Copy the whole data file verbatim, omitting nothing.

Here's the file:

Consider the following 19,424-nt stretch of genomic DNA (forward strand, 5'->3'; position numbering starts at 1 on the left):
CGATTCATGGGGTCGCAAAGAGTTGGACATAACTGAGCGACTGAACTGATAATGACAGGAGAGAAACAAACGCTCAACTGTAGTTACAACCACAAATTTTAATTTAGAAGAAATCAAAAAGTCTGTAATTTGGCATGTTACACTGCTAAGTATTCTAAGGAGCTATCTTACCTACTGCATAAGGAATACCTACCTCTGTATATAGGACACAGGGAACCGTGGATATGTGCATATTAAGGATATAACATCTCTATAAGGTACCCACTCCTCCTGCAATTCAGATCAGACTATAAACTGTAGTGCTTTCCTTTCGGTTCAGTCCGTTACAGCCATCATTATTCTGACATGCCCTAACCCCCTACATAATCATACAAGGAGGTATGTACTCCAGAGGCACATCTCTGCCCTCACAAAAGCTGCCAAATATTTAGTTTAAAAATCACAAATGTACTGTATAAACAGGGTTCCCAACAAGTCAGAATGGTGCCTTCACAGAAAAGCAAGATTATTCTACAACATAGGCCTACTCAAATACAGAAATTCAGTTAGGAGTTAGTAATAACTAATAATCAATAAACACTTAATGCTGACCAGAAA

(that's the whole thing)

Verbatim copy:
Consider the following 19,424-nt stretch of genomic DNA (forward strand, 5'->3'; position numbering starts at 1 on the left):
CGATTCATGGGGTCGCAAAGAGTTGGACATAACTGAGCGACTGAACTGATAATGACAGGAGAGAAACAAACGCTCAACTGTAGTTACAACCACAAATTTTAATTTAGAAGAAATCAAAAAGTCTGTAATTTGGCATGTTACACTGCTAAGTATTCTAAGGAGCTATCTTACCTACTGCATAAGGAATACCTACCTCTGTATATAGGACACAGGGAACCGTGGATATGTGCATATTAAGGATATAACATCTCTATAAGGTACCCACTCCTCCTGCAATTCAGATCAGACTATAAACTGTAGTGCTTTCCTTTCGGTTCAGTCCGTTACAGCCATCATTATTCTGACATGCCCTAACCCCCTACATAATCATACAAGGAGGTATGTACTCCAGAGGCACATCTCTGCCCTCACAAAAGCTGCCAAATATTTAGTTTAAAAATCACAAATGTACTGTATAAACAGGGTTCCCAACAAGTCAGAATGGTGCCTTCACAGAAAAGCAAGATTATTCTACAACATAGGCCTACTCAAATACAGAAATTCAGTTAGGAGTTAGTAATAACTAATAATCAATAAACACTTAATGCTGACCAGAAA